The walls around the Agdal gardens in Marrakech with the High Atlas mountains in the distance. (Photo: Fadel Senna/AFP/Getty Images)
At last year’s United Nations climate talks in Paris, the world agreed on some simple objectives to avert the most catastrophic effects of global warming. Next week, world leaders will meet again to agree on the dirty business of implementation.
Things have moved fast since COP21; in terms of climate action, 2016 has been a year of historic diplomacy. In June, France became the first major industrialized nation to ratify the Paris Agreement. In October, 170 countries met in Kigali, Rwanda, and signed an amendment to the Montreal Protocol that will eliminate 90 percent of global hydrofluorocarbons. And tomorrow, the Paris Agreement will enter into legal force well ahead of schedule. U.N. Secretary-General Ban Ki-moon expressed surprise at the swift ratification process, heralding it as a sign of “remarkable” momentum: “It can sometimes take years or even decades for a treaty to enter into force,” he said. “It is just nine months since the Paris climate conference. This is testament to the urgency of the crisis we all face.”
On the other hand, we’ll also remember 2016 as the year when Earth passed 400 parts-per-million of carbon dioxide in the atmosphere; the year when the Supreme Court of the United States declined to enforce President Barack Obama’s Clean Power Plan; the year when a man who claims that climate change is a hoax invented by the Chinese has a distinct chance of becoming president.
These are the currents, favorable and otherwise, swirling around this year’s U.N. climate talks in Marrakech, Morocco, which begin next week. The questions on the table could hardly be more serious: While a quorum of countries has ratified the deal, there is still vigorous disagreement over such basic concerns as apportioning emissions cuts fairly; mobilizing an annual $100 billion for the Green Climate Fund by 2020; increasing the ambition of each country’s INDC, with an eye toward capping global warming at 1.5 degrees Celsius above pre-industrial levels; and revisiting the radioactive question of loss and damage that Paris left unsettled.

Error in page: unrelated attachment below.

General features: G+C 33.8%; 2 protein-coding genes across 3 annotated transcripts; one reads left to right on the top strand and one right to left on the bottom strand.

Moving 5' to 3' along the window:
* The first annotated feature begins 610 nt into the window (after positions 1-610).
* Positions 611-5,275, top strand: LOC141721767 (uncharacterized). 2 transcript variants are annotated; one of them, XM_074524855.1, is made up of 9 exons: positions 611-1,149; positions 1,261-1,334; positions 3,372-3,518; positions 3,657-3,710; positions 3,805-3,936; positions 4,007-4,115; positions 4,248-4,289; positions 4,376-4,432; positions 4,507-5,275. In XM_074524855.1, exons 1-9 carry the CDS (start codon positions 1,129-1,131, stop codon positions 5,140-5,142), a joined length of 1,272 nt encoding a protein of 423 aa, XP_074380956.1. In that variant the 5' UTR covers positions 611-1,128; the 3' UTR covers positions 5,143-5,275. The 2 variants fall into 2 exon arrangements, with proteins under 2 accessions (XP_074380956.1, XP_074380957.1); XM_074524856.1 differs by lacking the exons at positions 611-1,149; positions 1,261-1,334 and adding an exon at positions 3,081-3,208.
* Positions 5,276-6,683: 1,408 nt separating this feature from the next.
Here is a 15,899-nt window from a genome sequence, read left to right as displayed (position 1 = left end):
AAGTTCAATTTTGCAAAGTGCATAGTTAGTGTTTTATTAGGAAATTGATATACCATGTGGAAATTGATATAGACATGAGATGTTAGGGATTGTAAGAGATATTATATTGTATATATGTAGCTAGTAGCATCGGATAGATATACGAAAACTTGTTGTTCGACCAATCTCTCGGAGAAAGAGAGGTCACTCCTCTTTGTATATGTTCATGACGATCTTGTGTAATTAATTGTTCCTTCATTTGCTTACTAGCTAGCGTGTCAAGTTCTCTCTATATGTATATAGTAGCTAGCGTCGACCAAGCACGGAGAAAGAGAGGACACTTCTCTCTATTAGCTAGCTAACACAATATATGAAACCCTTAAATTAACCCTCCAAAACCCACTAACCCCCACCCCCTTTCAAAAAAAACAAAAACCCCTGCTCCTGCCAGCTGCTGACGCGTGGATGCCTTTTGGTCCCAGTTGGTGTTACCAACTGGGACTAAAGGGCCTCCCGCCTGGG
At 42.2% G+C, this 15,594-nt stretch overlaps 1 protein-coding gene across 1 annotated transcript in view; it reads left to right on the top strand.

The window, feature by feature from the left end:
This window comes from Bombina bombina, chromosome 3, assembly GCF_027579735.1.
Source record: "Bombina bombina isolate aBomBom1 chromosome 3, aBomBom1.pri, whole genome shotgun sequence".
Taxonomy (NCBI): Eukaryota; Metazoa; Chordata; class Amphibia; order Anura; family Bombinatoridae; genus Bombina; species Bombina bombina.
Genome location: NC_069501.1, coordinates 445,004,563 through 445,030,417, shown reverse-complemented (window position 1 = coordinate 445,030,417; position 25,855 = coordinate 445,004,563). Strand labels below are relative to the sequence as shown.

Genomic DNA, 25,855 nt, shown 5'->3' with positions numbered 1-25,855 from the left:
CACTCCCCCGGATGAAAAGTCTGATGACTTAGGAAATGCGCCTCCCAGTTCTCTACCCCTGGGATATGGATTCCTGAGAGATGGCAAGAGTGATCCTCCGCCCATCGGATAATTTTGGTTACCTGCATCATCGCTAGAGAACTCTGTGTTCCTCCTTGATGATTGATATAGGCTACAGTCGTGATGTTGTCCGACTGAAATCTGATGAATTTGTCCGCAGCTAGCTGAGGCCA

Pacific Standard will be on the ground in Marrakech beginning this Saturday, and we’ll be publishing major coverage throughout the conference, from high-level policy negotiations to the ground-level stories of people already living through the most dramatic consequences of this crisis. Here’s some advice for making the most of our coverage:
- Follow our Instagram account to enjoy our partnership with the photography collective NOOR.
- Follow Kate Wheeling, a Pacific Standard staff writer who is reporting daily from the conference.
- Follow our climate correspondent Lucia Graves (this is Lucia’s second COP for Pacific Standard).
- Follow Taylor Le, our creative director, who is joining us during the first week to oversee photography.
- Follow me.
- Visit this page for running updates, plus our complete coverage from COP22.
According to Morocco’s Minister for the Environment Hakima El Haité, Lima was the COP of negotiations, Paris was one of decisions, and COP 22 “will be the Action Conference.”
And we’ll be there for every minute of it.